In a letter to the Indy in 2011, local resident Peter Navarro, a registered Democrat at the time, characterized himself as “an environmentally sensitive, fiscally conservative Clintonite.”
Last week, Navarro was appointed to serve as assistant to Republican President-elect Donald Trump in a newly created post as director of trade and industrial policy.
Over the past decade, Navarro established himself as a critic of China policies, issues mirrored in Trump’s campaign salvos over short-comings in the U.S. economy. “We share a common vision of what’s wrong with the economy,” Navarro said in a recent Los Angeles Times interview. Navarro even provided his observations on China topics in briefings for FBI agents in Los Angeles, according to his resume, which also reflects his wide-ranging research interests in 13 books, 75 scholarly articles and 85 published commentaries.
Navarro, who could not be reached for comment, received his Ph.D. in economics from Harvard University in 1986 even while working as a lecturer and assistant professor at UC San Diego. While in San Diego, he ran four times for public office, including a bid for mayor in 1992 where he won the popular vote in the primary. In 1989, he became a UC Irvine professor of economics and public policy and now teaches in the business school.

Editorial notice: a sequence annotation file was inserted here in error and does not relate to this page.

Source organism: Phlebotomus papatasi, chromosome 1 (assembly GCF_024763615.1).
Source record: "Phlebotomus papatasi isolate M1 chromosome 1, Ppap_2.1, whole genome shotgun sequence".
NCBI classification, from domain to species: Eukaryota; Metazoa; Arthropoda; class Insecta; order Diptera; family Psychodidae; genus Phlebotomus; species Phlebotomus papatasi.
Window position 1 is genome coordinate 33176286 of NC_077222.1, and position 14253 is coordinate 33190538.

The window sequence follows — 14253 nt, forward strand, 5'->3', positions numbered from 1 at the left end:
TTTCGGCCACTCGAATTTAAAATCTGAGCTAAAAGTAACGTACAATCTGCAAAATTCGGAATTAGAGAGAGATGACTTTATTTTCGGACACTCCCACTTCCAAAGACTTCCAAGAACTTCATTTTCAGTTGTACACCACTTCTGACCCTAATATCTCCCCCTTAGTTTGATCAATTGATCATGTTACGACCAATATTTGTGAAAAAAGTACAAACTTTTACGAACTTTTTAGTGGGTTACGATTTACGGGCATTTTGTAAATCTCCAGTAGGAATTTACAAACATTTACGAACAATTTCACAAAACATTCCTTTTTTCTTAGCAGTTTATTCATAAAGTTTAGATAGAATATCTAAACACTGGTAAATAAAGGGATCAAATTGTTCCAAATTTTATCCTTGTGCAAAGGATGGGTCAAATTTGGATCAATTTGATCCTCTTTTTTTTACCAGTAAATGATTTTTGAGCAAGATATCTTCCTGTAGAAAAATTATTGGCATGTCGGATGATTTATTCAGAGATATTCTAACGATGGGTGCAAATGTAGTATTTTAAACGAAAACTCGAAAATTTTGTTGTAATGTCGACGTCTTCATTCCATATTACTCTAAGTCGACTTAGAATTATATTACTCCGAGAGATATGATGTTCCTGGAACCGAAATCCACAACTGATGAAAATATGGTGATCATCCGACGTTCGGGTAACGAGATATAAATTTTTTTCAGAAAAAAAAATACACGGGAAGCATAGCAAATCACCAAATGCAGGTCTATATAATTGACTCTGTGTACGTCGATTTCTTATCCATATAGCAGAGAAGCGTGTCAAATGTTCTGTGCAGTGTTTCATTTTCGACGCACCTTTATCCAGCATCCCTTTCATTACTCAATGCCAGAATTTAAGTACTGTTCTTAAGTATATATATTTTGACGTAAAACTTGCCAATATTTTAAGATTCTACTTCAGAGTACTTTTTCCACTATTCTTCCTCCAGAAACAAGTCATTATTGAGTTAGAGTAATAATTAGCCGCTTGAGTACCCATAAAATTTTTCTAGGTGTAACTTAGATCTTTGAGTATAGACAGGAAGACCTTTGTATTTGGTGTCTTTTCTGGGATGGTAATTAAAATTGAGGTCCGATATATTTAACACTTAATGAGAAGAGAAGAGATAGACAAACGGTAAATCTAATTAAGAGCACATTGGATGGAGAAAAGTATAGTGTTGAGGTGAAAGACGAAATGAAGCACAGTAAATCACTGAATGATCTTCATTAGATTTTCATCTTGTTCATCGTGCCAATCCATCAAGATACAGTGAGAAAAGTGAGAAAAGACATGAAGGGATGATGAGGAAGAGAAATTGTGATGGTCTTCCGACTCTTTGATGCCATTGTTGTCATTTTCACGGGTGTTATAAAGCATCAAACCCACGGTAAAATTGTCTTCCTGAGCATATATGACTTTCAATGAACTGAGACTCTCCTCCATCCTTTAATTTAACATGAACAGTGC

Earlier, he worked as a policy analyst for a Washington, D.C., consulting firm and as an energy analyst for the state of Massachusetts and the federal government, according to his UCI website. He also served in the Peace Corps in Thailand in 1973.
His most recent article topics include “The Death of the Large Lecture Hall,” for the American Journal of Distance Education this year, and “Cultural Genocide in East Turkistan Must be Stopped,” for Perspektif magazine in 2014.
His first documentary film “Death By China,” narrated by Martin Sheen, is now available on Netflix, but made its debut in March of 2012 at a theater in Newport Beach. Later that year, Navarro allowed the now defunct Laguna Beach Film Society to screen the documentary as a fundraiser for the baseball program at Laguna Beach High School, where his stepson Alex attended school.
Navarro’s latest book and companion documentary film series is “Crouching Tiger: What China’s Militarism Means for the World,” published last November. More than two decades ago, his focus was on another newly elected president, writing “Bill Clinton’s Agenda for America” in 1993.
In the letter to the Indy, Navarro described himself as a regular CNBC contributor “generally known in the media field as a straight-shooting economist rather than a right- or left-winged ideologue.”
“I have a long political history of supporting environmental causes,” he said in the letter, a rebuttal to another letter writer.
He and his wife, architect and former Design Review Board member Leslie LeBon, bought a 1927 house in the upper Victoria Beach neighborhood in 2010 and spent more than a year restoring its three separate buildings.
Navarro described his book, “The Coming China Wars,” as a sobering analysis of how China has cost the U.S. millions of jobs through its unfair trade practices. “I do like to ‘think globally’ but reserve the right to ‘act locally’,” he said.
His website says Navarro’s expertise lies in his “big picture” application of macroeconomic analysis of the business environment and financial markets for investors and corporate executives.
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